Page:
In a recent publication in the international headache journal Cephalagia, a renown group of headache researchers published an article which, among headache circles, is at the same time both ground-breaking and controversial. In it, they showed that sumatriptan (commonly known as Imitrex) has a significant constrictive (narrowing) effect on the small blood vessels in the scalp. While at first glance this doesn’t seem very noteworthy, it is, and I’ll explain why.
Triptan medications are a mainstay of treatment of acute migraine, and are commonly thought to act within the brain to alter the perception of pain in migraine headache. Its action on blood vessels within the brain has been debated. It has been shown that during a migraine attack, the blood vessels within the brain (specifically the middle cerebral artery) were unaffected by Imitrex but many headache doctors think that Imitrex affects pain receptors in the vessels and nerves and that this affect is responsible for the pain relief patients get from it.
Now, however, in this small study of 18 healthy patients, it is clearly demonstrated that Imitrex exerts its effect mainly on the blood vessels OUTSIDE the brain – in the SKIN of the head. This data was convincing enough that the authors stated that they no longer think that Imitrex enters the brain in high enough levels to exert any effect within the brain at all, and instead acts solely on outside tissues. There is still some question whether Imitrex acts on nerves outside the brain (the trigeminal nerve), but this was not addressed in this study.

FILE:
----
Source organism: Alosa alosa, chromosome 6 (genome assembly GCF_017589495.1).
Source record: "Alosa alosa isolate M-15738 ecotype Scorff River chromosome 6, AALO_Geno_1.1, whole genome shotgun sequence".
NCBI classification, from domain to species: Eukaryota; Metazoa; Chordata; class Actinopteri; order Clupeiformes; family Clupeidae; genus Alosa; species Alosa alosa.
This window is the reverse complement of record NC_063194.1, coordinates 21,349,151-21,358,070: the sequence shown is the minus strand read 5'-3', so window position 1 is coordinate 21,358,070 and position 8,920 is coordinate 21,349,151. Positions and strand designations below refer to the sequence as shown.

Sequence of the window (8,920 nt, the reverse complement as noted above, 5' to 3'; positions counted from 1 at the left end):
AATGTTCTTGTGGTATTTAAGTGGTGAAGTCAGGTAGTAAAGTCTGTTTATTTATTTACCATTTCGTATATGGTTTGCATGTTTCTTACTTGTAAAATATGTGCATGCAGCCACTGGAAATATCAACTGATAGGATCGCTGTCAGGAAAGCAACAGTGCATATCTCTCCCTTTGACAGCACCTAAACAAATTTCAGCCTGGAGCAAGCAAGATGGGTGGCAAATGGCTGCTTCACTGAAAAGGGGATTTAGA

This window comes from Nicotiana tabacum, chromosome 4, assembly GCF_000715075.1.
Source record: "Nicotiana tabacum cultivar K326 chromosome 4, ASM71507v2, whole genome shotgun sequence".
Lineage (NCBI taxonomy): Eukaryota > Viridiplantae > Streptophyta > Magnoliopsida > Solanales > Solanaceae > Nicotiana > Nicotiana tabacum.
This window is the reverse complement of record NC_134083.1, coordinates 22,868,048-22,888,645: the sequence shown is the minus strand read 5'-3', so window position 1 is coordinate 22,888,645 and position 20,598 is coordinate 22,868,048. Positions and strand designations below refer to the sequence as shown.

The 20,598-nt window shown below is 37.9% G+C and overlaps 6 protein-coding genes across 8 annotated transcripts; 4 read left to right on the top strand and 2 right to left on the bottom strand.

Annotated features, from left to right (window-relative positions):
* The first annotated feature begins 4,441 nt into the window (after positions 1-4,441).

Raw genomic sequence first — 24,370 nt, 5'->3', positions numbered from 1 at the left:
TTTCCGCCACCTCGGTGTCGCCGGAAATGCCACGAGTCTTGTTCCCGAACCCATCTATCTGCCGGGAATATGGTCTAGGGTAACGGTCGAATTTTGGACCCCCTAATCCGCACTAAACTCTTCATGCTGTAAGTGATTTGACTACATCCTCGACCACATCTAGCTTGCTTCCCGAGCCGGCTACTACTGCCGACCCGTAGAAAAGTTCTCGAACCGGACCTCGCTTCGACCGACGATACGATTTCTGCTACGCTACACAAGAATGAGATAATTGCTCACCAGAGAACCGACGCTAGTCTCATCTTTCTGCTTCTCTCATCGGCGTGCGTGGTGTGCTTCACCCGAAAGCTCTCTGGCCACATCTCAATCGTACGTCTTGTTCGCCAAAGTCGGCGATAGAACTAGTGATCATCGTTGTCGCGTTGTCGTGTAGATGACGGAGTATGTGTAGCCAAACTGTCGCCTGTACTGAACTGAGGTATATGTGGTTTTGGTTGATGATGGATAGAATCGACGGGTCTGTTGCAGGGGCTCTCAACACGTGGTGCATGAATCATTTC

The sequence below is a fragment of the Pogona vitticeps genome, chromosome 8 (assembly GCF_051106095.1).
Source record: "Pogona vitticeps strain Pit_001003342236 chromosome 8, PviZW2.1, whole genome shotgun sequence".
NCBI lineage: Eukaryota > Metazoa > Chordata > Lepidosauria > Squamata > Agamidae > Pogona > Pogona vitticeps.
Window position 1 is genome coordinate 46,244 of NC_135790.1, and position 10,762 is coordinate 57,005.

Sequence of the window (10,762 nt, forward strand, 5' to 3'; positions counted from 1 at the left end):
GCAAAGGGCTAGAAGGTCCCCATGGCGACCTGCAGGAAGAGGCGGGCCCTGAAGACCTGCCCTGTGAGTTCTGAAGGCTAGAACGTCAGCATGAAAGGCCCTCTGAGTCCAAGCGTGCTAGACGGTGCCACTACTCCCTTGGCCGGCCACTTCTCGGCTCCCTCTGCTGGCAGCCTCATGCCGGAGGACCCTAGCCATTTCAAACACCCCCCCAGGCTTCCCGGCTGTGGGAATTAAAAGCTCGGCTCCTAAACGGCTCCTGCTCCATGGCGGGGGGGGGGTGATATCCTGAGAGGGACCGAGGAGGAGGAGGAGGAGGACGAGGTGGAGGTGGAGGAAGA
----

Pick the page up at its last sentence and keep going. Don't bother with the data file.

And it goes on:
Why this is exciting for migraineurs and cluster headache patients everywhere:
It has long been thought by some headache specialists that dilation (enlargement) of arteries of the scalp is responsible for the headache pain felt in many types of headache. A group in South Africa has been performing arterial ligations for migraine and cluster headache for years, and has amassed a group of patients numbering well over 1000 whose headaches have largely been eliminated. Personally, I have recently begun using their techniques myself, and have been astounded that each and every patient who has been a candidate and undergone arterial surgery has seen complete elimination of their headaches with a relatively quick outpatient procedure. I have even done a few of these procedures with local anesthesia alone in the office.
Who will benefit from arterial surgery?
I’ll be the first to admit that not every headache sufferer needs surgery. However, based on the results of this recent study on the effects of Imitrex and the long-term surgery results published by Dr. Shevel in South Africa, I feel that there is a growing group of patients who may benefit. If Imitrex helps control or eliminate your headaches, or if there are specific spots on your head that you can press to briefly eliminate your headache pain (or if a tight hat or headband helps), then arterial surgery may help reduce or eliminate your need for medication. Click over to the headache pages of the website or contact me through the “Learn More” box to see if this option may be right for you.